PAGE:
Gamete-recognition proteins often evolve rapidly, but it is not known if their divergence occurs within species and corresponds with the evolution of reproductive isolation, or if divergence typically accumulates between already isolated lineages. We examined the evolution of a candidate gamete-recognition protein in several sympatric and allopatric populations of Mytilus blue mussels, species that hybridize in nature. Within a single species, Mytilus galloprovincialis, we found adaptive divergence of Lysin-M7, a sperm acrosomal protein that dissolves the egg vitelline envelope during fertilization. Mytilus galloprovincialis Lysin-M7 alleles group into two distinct clades (termed G and GD), and individual alleles in these clades are separated from each other by at least three and up to eleven amino-acid substitutions. Maximum-likelihood estimates of selective pressure (dN/dS = ω) implicate selection in the divergence between M. galloprovincialis Lysin-M7 clades, and within the GD clade. Exact tests of population differentiation indicate that the relative frequency of G and GD Lysin-M7 alleles differs significantly among M. galloprovincialis populations. Compared with allopatric Mediterranean samples, Lysin-M7 alleles in the GD clade are found at elevated frequency in samples from the East Atlantic and California, areas of secondary contact and hybridization between Mytilus species, and Australia, an area of unknown species composition. Adaptive divergence between the alleles most common in allopatry and those found at elevated frequency in samples from sympatry suggests that selection pressures acting in hybridizing populations, likely following Pleistocene secondary contact with M. edulis in the East Atlantic, drove the divergence of Lysin-M7 in M. galloprovincialis.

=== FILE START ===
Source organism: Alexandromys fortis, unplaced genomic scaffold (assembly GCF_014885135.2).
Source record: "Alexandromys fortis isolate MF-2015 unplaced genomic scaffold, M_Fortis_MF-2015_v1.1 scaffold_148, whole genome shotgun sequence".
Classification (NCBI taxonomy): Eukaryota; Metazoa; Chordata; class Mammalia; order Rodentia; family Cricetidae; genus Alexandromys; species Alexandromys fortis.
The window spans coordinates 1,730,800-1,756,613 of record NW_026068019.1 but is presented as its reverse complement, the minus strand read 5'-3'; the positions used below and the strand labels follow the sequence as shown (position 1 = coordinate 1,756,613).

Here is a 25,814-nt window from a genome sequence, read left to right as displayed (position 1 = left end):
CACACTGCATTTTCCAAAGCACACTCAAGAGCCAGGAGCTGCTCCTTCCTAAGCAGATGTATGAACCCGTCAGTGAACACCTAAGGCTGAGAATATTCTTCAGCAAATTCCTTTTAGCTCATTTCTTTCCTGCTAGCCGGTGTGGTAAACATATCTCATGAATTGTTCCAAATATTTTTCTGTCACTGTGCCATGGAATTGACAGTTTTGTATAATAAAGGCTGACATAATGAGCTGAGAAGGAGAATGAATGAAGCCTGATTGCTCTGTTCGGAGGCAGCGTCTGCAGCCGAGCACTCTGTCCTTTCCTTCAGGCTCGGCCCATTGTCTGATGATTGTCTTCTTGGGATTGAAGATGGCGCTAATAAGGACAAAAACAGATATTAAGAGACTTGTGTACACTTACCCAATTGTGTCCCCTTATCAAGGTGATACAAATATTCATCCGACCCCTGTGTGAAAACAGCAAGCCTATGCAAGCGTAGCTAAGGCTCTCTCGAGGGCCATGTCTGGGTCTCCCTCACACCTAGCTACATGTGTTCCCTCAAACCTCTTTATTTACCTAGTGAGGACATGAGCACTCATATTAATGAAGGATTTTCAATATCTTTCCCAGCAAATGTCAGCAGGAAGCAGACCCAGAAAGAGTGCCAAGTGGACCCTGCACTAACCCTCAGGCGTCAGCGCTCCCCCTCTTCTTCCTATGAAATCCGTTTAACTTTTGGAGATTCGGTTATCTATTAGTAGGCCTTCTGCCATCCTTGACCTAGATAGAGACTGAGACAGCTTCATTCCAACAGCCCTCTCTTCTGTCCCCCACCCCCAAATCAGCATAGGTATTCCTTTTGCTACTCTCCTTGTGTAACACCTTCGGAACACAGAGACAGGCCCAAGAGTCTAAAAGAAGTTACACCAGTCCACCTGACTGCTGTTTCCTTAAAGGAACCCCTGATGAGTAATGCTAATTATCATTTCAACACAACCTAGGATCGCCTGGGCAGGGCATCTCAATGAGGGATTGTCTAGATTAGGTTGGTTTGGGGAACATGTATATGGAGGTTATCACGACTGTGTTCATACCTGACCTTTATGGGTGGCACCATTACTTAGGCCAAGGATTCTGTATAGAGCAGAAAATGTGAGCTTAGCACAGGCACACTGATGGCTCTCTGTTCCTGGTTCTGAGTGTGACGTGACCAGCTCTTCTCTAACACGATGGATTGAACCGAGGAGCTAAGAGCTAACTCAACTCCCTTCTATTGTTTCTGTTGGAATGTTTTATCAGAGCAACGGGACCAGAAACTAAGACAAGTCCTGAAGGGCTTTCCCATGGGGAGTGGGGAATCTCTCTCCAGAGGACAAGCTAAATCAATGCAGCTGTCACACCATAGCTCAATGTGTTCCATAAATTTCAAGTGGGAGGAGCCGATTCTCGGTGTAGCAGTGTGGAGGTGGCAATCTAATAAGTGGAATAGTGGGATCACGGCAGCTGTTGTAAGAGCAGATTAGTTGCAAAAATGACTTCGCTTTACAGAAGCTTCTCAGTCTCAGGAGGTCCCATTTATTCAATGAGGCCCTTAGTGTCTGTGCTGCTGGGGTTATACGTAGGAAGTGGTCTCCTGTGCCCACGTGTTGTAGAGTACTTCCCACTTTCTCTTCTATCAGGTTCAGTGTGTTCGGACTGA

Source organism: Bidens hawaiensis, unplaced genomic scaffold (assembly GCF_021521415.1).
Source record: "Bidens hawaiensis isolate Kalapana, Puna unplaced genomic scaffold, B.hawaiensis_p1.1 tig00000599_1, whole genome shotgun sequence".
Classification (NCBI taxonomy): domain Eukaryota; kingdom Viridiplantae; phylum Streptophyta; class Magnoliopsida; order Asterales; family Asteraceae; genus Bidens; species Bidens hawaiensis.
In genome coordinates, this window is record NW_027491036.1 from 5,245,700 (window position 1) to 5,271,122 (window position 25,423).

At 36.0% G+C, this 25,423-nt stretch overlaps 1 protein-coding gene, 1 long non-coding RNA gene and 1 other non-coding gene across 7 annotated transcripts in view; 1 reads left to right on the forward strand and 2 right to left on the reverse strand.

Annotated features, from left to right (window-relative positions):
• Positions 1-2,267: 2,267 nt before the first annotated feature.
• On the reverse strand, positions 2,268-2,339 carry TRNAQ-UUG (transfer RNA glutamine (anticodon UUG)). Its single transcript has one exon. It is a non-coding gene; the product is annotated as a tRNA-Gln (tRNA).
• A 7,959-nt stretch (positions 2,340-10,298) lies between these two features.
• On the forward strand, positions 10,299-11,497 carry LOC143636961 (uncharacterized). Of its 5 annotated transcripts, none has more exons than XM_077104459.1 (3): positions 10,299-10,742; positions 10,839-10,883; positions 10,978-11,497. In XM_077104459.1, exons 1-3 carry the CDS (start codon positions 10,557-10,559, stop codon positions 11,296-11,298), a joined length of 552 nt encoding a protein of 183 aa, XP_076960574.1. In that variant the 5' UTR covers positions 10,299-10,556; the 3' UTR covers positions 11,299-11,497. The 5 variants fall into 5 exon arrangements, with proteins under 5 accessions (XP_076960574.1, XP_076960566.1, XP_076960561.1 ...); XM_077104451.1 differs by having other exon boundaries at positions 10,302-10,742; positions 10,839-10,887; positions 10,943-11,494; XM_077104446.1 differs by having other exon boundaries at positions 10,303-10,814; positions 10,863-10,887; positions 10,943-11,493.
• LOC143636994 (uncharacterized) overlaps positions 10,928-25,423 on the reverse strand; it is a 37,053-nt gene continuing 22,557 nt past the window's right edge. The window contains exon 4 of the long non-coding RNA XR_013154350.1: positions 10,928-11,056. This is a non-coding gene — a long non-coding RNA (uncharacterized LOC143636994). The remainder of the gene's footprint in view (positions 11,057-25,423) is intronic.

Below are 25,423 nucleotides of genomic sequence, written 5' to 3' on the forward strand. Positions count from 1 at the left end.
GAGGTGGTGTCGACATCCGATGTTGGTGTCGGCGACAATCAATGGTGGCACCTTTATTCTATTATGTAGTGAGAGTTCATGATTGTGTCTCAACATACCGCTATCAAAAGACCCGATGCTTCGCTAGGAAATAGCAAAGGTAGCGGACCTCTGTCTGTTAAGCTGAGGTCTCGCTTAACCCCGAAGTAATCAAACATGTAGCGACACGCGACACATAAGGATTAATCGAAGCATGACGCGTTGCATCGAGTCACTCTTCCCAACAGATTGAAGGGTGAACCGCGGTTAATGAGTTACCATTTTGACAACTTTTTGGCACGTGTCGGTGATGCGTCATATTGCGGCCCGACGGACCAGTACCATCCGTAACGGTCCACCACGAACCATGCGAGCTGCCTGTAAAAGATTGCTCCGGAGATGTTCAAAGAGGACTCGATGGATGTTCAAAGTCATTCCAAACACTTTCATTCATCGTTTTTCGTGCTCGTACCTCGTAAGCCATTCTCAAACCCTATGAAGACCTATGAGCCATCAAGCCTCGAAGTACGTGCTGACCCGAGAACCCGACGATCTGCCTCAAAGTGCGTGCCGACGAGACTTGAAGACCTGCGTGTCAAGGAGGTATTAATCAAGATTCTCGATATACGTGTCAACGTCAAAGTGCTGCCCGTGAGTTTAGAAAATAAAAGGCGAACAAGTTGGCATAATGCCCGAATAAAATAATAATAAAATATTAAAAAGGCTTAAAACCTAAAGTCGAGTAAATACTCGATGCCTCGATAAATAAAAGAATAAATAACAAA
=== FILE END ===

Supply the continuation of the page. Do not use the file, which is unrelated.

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Vol. 61 • No. 4